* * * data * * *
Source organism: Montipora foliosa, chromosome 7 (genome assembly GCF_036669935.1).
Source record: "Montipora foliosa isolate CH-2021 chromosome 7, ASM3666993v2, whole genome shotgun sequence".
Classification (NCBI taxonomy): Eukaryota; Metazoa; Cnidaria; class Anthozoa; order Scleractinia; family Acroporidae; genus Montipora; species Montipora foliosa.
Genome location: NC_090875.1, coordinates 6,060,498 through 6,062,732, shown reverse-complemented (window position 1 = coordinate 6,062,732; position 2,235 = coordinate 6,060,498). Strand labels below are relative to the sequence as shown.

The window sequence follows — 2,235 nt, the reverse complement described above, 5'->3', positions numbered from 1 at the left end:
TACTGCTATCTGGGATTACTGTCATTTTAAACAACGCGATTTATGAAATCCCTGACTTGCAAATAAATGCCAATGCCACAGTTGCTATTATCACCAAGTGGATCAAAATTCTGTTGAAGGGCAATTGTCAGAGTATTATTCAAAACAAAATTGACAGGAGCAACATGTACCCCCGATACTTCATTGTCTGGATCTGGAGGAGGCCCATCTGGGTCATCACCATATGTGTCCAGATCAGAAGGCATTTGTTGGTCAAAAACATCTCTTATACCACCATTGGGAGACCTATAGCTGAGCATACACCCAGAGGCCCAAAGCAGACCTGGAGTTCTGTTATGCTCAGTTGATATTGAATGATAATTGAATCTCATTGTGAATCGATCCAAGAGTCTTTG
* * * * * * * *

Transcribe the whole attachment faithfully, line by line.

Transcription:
Source organism: Montipora foliosa, chromosome 7 (genome assembly GCF_036669935.1).
Source record: "Montipora foliosa isolate CH-2021 chromosome 7, ASM3666993v2, whole genome shotgun sequence".
Classification (NCBI taxonomy): Eukaryota; Metazoa; Cnidaria; class Anthozoa; order Scleractinia; family Acroporidae; genus Montipora; species Montipora foliosa.
Genome location: NC_090875.1, coordinates 6,060,498 through 6,062,732, shown reverse-complemented (window position 1 = coordinate 6,062,732; position 2,235 = coordinate 6,060,498). Strand labels below are relative to the sequence as shown.

The window sequence follows — 2,235 nt, the reverse complement described above, 5'->3', positions numbered from 1 at the left end:
TACTGCTATCTGGGATTACTGTCATTTTAAACAACGCGATTTATGAAATCCCTGACTTGCAAATAAATGCCAATGCCACAGTTGCTATTATCACCAAGTGGATCAAAATTCTGTTGAAGGGCAATTGTCAGAGTATTATTCAAAACAAAATTGACAGGAGCAACATGTACCCCCGATACTTCATTGTCTGGATCTGGAGGAGGCCCATCTGGGTCATCACCATATGTGTCCAGATCAGAAGGCATTTGTTGGTCAAAAACATCTCTTATACCACCATTGGGAGACCTATAGCTGAGCATACACCCAGAGGCCCAAAGCAGACCTGGAGTTCTGTTATGCTCAGTTGATATTGAATGATAATTGAATCTCATTGTGAATCGATCCAAGAGTCTTTG